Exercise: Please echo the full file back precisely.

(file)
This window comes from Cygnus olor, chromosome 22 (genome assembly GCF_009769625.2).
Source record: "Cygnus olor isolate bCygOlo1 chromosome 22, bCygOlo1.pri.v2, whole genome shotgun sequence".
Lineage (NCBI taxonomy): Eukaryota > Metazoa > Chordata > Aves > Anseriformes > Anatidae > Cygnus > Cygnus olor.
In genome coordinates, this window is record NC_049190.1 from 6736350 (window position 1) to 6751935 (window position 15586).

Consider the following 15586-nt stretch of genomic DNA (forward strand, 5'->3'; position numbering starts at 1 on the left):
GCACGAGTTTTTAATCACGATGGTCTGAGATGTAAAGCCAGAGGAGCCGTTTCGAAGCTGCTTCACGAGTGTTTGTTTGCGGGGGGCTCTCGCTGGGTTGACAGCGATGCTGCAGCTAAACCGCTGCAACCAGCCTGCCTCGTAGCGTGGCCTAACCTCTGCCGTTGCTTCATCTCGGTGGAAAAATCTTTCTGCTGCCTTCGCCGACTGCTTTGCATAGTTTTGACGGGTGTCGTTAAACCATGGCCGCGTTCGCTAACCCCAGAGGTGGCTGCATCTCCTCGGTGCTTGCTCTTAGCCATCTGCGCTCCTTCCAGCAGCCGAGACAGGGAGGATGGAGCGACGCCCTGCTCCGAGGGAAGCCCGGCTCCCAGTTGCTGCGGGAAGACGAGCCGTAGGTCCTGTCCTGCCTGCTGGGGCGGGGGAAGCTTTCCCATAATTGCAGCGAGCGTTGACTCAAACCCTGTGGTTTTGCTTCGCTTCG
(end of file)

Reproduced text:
This window comes from Cygnus olor, chromosome 22 (genome assembly GCF_009769625.2).
Source record: "Cygnus olor isolate bCygOlo1 chromosome 22, bCygOlo1.pri.v2, whole genome shotgun sequence".
Lineage (NCBI taxonomy): Eukaryota > Metazoa > Chordata > Aves > Anseriformes > Anatidae > Cygnus > Cygnus olor.
In genome coordinates, this window is record NC_049190.1 from 6736350 (window position 1) to 6751935 (window position 15586).

Consider the following 15586-nt stretch of genomic DNA (forward strand, 5'->3'; position numbering starts at 1 on the left):
GCACGAGTTTTTAATCACGATGGTCTGAGATGTAAAGCCAGAGGAGCCGTTTCGAAGCTGCTTCACGAGTGTTTGTTTGCGGGGGGCTCTCGCTGGGTTGACAGCGATGCTGCAGCTAAACCGCTGCAACCAGCCTGCCTCGTAGCGTGGCCTAACCTCTGCCGTTGCTTCATCTCGGTGGAAAAATCTTTCTGCTGCCTTCGCCGACTGCTTTGCATAGTTTTGACGGGTGTCGTTAAACCATGGCCGCGTTCGCTAACCCCAGAGGTGGCTGCATCTCCTCGGTGCTTGCTCTTAGCCATCTGCGCTCCTTCCAGCAGCCGAGACAGGGAGGATGGAGCGACGCCCTGCTCCGAGGGAAGCCCGGCTCCCAGTTGCTGCGGGAAGACGAGCCGTAGGTCCTGTCCTGCCTGCTGGGGCGGGGGAAGCTTTCCCATAATTGCAGCGAGCGTTGACTCAAACCCTGTGGTTTTGCTTCGCTTCG